On a roll with your cleaning? Check out these 20 genius green cleaning tips and tricks for every room in your home.
Hanging your dress long-term will stretch the fabric. It’s best to store it inside an acid-free archival box, which is specifically designed to preserve clothing and prevent yellowing and deterioration.
Before you put your dress in the box, follow these steps:
- Peel back each layer of the dress and cover it with acid-free tissue paper. Do the same with beaded or embellished areas so the fabric doesn’t snag when you fold it.
- Loosely fold the dress. That means no creases, pulling, or clean lines allowed. First, fold the sleeves (if any) behind the bodice, then fold the bodice over the skirt, and finish by folding the rest of the skirt over the bodice.
- Wrap the entire folded dress in a layer of washed, unbleached muslin to protect it further. Never cover your dress in plastic, since it can trap moisture inside and cause mildew.
When you’re choosing where to store your dress, remember the CCDD rule: Pick a place that’s cool, clean, dry, and dark. The top shelf of your closet or the space under your bed works perfectly.
Want more smart storage tips?
We’ve got you covered.
3 Unique Ways to Store Your Wedding Dress
You may be thinking to yourself: I spent all that money on a wedding dress just so I could wrap it up and stick it in a box I’ll never open?
If you want to enjoy your dress on a regular basis rather than save it for the future, then toss the storage rules out the window and get creative.
These display methods, while gorgeous, will almost certainly expose your dress to sunlight, dust, changing temperatures, or pets. All of which have the potential to permanently damage it.
That said, if you value temporary art over preservation, here are some unique ways to store your dress:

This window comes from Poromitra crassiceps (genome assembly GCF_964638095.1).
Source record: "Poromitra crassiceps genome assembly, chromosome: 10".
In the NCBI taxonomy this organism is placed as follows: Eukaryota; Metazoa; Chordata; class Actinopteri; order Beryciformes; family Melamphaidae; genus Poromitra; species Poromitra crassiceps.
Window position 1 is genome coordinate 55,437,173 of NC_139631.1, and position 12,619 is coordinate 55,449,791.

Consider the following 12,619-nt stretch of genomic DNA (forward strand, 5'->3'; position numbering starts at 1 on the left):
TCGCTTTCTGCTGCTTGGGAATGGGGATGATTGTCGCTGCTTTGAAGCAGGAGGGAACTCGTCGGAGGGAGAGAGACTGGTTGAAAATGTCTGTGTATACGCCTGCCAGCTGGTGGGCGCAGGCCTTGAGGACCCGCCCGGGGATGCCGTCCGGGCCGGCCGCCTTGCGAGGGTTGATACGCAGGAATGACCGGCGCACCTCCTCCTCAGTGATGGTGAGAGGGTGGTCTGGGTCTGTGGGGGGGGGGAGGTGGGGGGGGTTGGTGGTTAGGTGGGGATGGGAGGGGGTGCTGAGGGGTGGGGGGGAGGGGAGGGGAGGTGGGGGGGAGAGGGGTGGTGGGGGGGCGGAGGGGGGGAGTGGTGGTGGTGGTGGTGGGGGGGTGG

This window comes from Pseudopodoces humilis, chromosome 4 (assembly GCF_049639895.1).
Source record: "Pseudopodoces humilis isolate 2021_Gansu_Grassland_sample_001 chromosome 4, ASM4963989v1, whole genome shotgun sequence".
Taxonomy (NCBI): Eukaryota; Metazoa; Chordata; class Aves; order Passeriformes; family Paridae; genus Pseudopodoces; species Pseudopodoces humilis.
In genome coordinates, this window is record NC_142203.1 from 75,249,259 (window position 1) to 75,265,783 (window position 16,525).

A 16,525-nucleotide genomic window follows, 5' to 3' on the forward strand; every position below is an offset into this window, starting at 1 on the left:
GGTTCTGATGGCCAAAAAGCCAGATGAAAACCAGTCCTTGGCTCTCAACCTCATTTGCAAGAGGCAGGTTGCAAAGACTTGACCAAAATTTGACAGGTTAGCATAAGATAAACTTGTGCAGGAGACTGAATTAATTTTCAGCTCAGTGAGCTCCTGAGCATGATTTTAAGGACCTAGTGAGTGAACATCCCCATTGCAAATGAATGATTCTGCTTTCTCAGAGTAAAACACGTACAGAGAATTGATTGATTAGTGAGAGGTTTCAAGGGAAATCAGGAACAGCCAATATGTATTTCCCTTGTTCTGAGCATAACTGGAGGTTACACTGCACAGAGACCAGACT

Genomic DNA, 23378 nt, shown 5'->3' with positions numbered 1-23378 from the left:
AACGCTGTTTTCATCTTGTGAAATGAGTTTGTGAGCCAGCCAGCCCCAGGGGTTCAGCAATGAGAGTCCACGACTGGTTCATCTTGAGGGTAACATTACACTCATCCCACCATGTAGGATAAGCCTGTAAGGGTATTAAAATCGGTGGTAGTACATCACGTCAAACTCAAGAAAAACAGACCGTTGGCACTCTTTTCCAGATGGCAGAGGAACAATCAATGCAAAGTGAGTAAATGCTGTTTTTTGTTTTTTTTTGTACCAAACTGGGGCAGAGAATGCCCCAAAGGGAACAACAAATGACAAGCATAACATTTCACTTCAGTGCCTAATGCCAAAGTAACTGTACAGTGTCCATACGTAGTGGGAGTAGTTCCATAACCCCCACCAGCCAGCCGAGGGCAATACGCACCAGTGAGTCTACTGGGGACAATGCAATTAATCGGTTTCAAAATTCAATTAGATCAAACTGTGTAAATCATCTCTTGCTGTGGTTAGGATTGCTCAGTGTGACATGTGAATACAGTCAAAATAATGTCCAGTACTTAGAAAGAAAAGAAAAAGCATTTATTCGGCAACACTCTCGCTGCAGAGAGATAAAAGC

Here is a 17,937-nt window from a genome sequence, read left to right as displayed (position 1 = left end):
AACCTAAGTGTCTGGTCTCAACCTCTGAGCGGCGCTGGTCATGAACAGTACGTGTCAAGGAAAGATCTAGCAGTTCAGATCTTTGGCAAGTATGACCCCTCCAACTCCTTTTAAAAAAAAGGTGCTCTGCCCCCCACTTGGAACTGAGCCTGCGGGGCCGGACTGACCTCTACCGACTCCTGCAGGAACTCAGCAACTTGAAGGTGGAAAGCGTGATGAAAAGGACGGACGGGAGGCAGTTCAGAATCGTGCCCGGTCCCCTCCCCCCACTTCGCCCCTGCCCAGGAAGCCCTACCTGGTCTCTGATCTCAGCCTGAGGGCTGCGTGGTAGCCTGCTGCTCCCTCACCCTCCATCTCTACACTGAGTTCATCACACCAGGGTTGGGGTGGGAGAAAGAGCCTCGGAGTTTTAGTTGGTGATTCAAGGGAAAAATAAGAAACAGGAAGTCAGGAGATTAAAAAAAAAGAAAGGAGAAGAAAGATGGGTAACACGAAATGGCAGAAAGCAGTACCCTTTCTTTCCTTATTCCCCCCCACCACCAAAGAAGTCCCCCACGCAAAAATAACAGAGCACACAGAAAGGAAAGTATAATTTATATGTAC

1. Display the dress in a shadow box
If you don’t want to store your dress out of sight, let it shine in a giant shadow box. You can fill the extra space with photos and memorabilia from your wedding day.
Think: dried flowers from your bouquet, polaroid snaps, or copies of your vows.
2. Put the dress in a frame
If your wedding dress is a masterpiece (one you have no intention of wearing again), let it double as art.
Display it in a glass-covered frame so you can admire its embellishments and beauty day in and day out.
3. Hang the dress on a mannequin
Hanging your wedding dress on a fashion mannequin is a bold move. And it can also be a stunning statement piece for your bedroom or living space.
But what if your apartment is short on space?
Simply schedule a pickup (your first pickup is free) and pack your stuff. We’ll grab everything from your home and transport it to our secure, temperature-controlled storage facility.
Want your dress back to show off to friends or gaze lovingly at from the comfort of its box? Just browse your convenient online photo catalog of your stuff, click the item’s photo, and we’ll deliver it back to you.
This article was written by Paige Smith, a freelance writer from Orange County, California who specializes in lifestyle, wellness, and travel topics.